It’s October 21st and the country is preparing for yet another lockdown. Mazda have invited us to a first look at some pre-production left hand drive MX-30’s behind closed doors. What is the MX-30 I hear you ask? Well, its Mazda’s first all-electric production vehicle and part of the bigger picture for the brand to show its intentions in the EV segment. This stylish and versatile crossover features an AC synchronous electric motor powered by a 35.5kWh lithium-ion battery that delivers a range of roughly 200km. This might not sound like a lot on paper but the approach is different here and after factoring in distance travelled by most on a daily basis the smaller battery makes a lot more sense. With AC charging up to 6.6Kw and DC rapid charging designed to meet 125A Combo Charging standards this battery can be kept topped up with ease. Mazda are confident that it’s a real world range also and some claim that’s impossible to achieve.
So what’s behind the striking design and are those suicide doors we see? Yes not since the cool Mazda RX-8 have we seen a setup like this. The front doors open forward to an angle of 82 degrees, while the rear doors open backwards to an angle of 80 degrees to reveal a trendy and functional interior. When you jump in the sense of space is enhanced thanks to the floating centre console that sits independently from the dashboard, while the use of eco friendly materials give it a quality finish. Most notable is the cork lined centre console trays and door-cards. Harvested from the bark of trees the use of cork and door trim materials incorporates fibres from recycled plastic bottles and although it looks soft it’s actually incredibly hard wearing. The lower console houses the 7-inch colour touch-screen air conditioning control panel and everything is within easy reach of the driver.
Mazda’s standard interior equipment includes Adaptive LED signature headlights, 18-inch alloy wheels, 8-way electric adjustable drivers’ seat, head-up display, a leather wrapped steering wheel and chrome trim accents. As you’d expect the MX-30 First Edition comes with Mazda Connect, navigation, plus Apple CarPlay and Android Auto, while the technology tally also includes Mazda Radar Cruise. On the exterior the Soul Red Crystal paintwork against the black roof and grey side panels make it look modern and somewhat futuristic.
Mazda’s launch edition MX-30 will be powered by a synchronous AC electric motor, fed by a 35.5kWh lithium-ion battery pack. The powertrain has an output of 141bhp and 265Nm of torque, which is good for 0-100km/h in about 10 seconds. More options will follow in 2021.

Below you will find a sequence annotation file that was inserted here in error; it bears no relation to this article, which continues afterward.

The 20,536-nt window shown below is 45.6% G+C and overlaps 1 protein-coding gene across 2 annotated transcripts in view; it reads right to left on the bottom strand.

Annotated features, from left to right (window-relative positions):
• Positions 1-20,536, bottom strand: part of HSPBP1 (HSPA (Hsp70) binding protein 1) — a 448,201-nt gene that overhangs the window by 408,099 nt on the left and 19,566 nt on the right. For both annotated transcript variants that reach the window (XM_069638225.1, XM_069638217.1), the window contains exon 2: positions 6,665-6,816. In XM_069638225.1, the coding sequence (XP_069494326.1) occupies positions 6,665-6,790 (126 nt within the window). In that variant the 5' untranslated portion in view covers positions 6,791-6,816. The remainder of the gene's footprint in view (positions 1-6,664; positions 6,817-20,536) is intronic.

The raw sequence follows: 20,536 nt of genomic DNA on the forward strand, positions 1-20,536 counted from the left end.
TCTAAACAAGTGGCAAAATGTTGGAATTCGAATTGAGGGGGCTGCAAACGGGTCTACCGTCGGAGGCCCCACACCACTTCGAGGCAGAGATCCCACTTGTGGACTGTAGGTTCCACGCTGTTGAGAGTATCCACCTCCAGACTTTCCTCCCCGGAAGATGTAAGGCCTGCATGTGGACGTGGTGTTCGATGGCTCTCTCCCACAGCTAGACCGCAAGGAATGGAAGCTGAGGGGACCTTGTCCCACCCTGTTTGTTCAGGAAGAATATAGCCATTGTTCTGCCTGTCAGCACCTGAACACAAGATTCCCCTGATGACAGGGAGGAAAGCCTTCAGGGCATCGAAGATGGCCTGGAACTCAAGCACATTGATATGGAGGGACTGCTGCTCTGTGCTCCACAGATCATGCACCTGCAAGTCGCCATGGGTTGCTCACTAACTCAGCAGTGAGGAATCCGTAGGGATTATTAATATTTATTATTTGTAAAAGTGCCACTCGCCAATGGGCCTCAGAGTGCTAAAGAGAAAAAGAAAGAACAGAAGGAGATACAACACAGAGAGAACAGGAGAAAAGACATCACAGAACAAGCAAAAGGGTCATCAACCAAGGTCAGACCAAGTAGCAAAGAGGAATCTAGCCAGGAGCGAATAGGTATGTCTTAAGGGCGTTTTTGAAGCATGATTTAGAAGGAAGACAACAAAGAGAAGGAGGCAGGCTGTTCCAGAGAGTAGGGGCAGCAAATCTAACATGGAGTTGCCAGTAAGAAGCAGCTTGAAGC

The Mazda MX-30 has been awarded the maximum five-star rating by Euro NCAP in its latest series of tests, with 91% and 87% scores in its respective adult and child occupancy categories. 91% is the best Adult Occupant Protection result yet registered amongst all vehicles tested in the latest 2020 Euro NCAP ratings. Despite the MX-30 adopting Mazda’s center-pillar-less doors, excellent collision safety performance has been achieved through the rigid body and structures that essentially absorb crash energy. In addition, the frame structures provide excellent protection to the high-voltage battery.
This debut Mazda MX-30 First Edition is limited to early customer orders only at the price of €42,295 or €32,295 inclusive of the SEAI grant and VRT rebate. If you are keen to order an Mazda MX-30 First Edition you will also qualify for the €600 wall box home charger SEAI grant. The MX-30 does come with both a Type 2 mode 2 charge cable for 3-pin plug charging and a Type 2 mode 3 charge cable for AC charging via home or public charge points. It’s worth noting that the DC socket allows for rapid charging up to 50Kw also. If you have access to one of these chargers you can get backup to 80% of your battery in just 30 to 40 minutes.
After our indoor briefing we were let loose for an hour-long test-drive in the MX-30. I opted for the coast road south bound from Dun Laoghaire enjoying the twisting roads keeping the sea to my left. Chassis performance is enhanced by Electric G-Vectoring Control Plus (e-GVC Plus), which uses the motor torque to optimise the front-rear load shift for improved stability. Gone is that electric car launch in favour of a planted pleasant take off with smooth power delivery. On the brakes you get a seamless transfer between energy regeneration and hydraulic brake action, which again makes it so pleasant to drive. My 40 kilometers route used up about 55 kilometers of battery range but I was driving rather spirited to get a feel for the car. Soon a right hand drive press car will go on the fleet and I look forward to spending a week with the MX-30 and giving a real world evaluation. For now though, I must say, its yet another mighty impressive offering from Mazda.
A little pricey
Range if you are a rural dweller.